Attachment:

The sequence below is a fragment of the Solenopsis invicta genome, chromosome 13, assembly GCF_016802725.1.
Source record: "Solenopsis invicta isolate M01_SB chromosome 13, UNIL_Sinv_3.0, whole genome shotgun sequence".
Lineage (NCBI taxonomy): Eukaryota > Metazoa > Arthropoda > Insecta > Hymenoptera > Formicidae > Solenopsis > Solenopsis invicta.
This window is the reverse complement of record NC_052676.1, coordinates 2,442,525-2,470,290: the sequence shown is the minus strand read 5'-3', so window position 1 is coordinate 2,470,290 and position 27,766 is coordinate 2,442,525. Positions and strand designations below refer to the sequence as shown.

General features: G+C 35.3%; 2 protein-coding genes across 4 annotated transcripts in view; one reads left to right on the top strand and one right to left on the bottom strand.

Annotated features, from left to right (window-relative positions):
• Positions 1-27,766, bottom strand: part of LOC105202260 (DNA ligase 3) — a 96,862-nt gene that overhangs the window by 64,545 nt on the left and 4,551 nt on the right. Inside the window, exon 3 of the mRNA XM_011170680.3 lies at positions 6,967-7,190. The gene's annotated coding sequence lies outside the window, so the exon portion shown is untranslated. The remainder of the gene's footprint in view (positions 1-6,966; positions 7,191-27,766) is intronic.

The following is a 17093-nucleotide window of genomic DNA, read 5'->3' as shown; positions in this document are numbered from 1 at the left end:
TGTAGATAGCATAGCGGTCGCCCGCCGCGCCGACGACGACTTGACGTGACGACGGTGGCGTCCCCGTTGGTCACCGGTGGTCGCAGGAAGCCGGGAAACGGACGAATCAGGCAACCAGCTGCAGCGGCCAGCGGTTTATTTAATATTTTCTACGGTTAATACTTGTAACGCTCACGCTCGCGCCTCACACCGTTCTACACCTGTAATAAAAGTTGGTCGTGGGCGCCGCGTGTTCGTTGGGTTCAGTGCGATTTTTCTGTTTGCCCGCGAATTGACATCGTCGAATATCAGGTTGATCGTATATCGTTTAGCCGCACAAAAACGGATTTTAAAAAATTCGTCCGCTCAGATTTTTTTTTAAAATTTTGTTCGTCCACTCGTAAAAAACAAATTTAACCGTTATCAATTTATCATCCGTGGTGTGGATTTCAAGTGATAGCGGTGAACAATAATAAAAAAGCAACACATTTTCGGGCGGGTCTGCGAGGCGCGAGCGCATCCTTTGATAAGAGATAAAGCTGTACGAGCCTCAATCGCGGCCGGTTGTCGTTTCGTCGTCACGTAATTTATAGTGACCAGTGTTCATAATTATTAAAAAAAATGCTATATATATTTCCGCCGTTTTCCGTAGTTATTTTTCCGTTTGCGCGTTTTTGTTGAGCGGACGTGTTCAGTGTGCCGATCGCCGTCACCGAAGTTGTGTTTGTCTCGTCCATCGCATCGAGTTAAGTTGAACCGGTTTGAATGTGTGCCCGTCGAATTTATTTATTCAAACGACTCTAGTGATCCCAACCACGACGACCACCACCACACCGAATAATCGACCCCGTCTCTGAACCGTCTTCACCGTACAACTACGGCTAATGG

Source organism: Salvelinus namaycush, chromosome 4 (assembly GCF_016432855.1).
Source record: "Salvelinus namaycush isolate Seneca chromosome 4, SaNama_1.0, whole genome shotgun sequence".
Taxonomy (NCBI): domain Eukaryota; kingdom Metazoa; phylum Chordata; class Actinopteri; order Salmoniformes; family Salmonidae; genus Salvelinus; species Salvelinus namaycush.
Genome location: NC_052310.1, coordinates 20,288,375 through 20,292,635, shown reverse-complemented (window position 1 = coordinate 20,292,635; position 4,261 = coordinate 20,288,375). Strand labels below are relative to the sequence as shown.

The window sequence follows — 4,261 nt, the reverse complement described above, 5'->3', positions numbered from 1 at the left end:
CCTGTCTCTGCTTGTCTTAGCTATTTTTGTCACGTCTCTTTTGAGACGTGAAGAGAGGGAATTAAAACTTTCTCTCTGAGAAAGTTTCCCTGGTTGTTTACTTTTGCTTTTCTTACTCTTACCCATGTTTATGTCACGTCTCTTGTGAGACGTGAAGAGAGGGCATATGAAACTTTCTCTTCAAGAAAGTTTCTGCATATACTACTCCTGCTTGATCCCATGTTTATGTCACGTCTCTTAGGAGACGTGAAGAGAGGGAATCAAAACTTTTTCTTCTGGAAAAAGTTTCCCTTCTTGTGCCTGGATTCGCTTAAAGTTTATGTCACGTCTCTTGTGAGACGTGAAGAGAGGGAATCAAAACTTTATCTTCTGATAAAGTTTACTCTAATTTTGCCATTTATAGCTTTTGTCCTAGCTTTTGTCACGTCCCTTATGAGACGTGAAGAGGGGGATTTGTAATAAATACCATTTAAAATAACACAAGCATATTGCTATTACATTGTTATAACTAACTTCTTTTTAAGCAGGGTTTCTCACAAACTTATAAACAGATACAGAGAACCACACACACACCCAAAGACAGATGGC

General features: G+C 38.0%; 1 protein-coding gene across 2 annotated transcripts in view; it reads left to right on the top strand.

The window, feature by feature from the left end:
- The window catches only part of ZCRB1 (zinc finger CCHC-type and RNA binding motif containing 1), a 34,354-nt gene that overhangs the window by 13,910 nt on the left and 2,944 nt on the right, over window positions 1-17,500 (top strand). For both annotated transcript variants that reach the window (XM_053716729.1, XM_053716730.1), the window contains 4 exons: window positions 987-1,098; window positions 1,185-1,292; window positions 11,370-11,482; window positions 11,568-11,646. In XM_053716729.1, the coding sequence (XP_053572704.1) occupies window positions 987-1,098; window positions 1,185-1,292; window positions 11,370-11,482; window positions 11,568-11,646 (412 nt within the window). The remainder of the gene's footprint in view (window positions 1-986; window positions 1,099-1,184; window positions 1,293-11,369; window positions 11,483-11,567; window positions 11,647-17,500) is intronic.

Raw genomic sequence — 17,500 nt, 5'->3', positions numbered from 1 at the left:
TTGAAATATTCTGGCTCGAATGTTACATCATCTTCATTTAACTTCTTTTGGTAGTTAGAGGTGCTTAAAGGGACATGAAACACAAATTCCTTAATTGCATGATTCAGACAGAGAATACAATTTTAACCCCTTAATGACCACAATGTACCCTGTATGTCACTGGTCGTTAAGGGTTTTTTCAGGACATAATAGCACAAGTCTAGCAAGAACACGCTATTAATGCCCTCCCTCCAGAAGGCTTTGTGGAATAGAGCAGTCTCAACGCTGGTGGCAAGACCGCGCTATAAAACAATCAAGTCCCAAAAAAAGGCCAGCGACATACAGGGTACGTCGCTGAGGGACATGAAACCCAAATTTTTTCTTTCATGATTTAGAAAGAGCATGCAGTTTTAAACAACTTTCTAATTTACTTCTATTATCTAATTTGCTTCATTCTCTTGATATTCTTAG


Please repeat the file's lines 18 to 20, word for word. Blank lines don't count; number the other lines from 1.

- The window catches only part of ZCRB1 (zinc finger CCHC-type and RNA binding motif containing 1), a 34,354-nt gene that overhangs the window by 13,910 nt on the left and 2,944 nt on the right, over window positions 1-17,500 (top strand). For both annotated transcript variants that reach the window (XM_053716729.1, XM_053716730.1), the window contains 4 exons: window positions 987-1,098; window positions 1,185-1,292; window positions 11,370-11,482; window positions 11,568-11,646. In XM_053716729.1, the coding sequence (XP_053572704.1) occupies window positions 987-1,098; window positions 1,185-1,292; window positions 11,370-11,482; window positions 11,568-11,646 (412 nt within the window). The remainder of the gene's footprint in view (window positions 1-986; window positions 1,099-1,184; window positions 1,293-11,369; window positions 11,483-11,567; window positions 11,647-17,500) is intronic.

Raw genomic sequence — 17,500 nt, 5'->3', positions numbered from 1 at the left:
TTGAAATATTCTGGCTCGAATGTTACATCATCTTCATTTAACTTCTTTTGGTAGTTAGAGGTGCTTAAAGGGACATGAAACACAAATTCCTTAATTGCATGATTCAGACAGAGAATACAATTTTAACCCCTTAATGACCACAATGTACCCTGTATGTCACTGGTCGTTAAGGGTTTTTTCAGGACATAATAGCACAAGTCTAGCAAGAACACGCTATTAATGCCCTCCCTCCAGAAGGCTTTGTGGAATAGAGCAGTCTCAACGCTGGTGGCAAGACCGCGCTATAAAACAATCAAGTCCCAAAAAAAGGCCAGCGACATACAGGGTACGTCGCTGAGGGACATGAAACCCAAATTTTTTCTTTCATGATTTAGAAAGAGCATGCAGTTTTAAACAACTTTCTAATTTACTTCTATTATCTAATTTGCTTCATTCTCTTGATATTCTTAG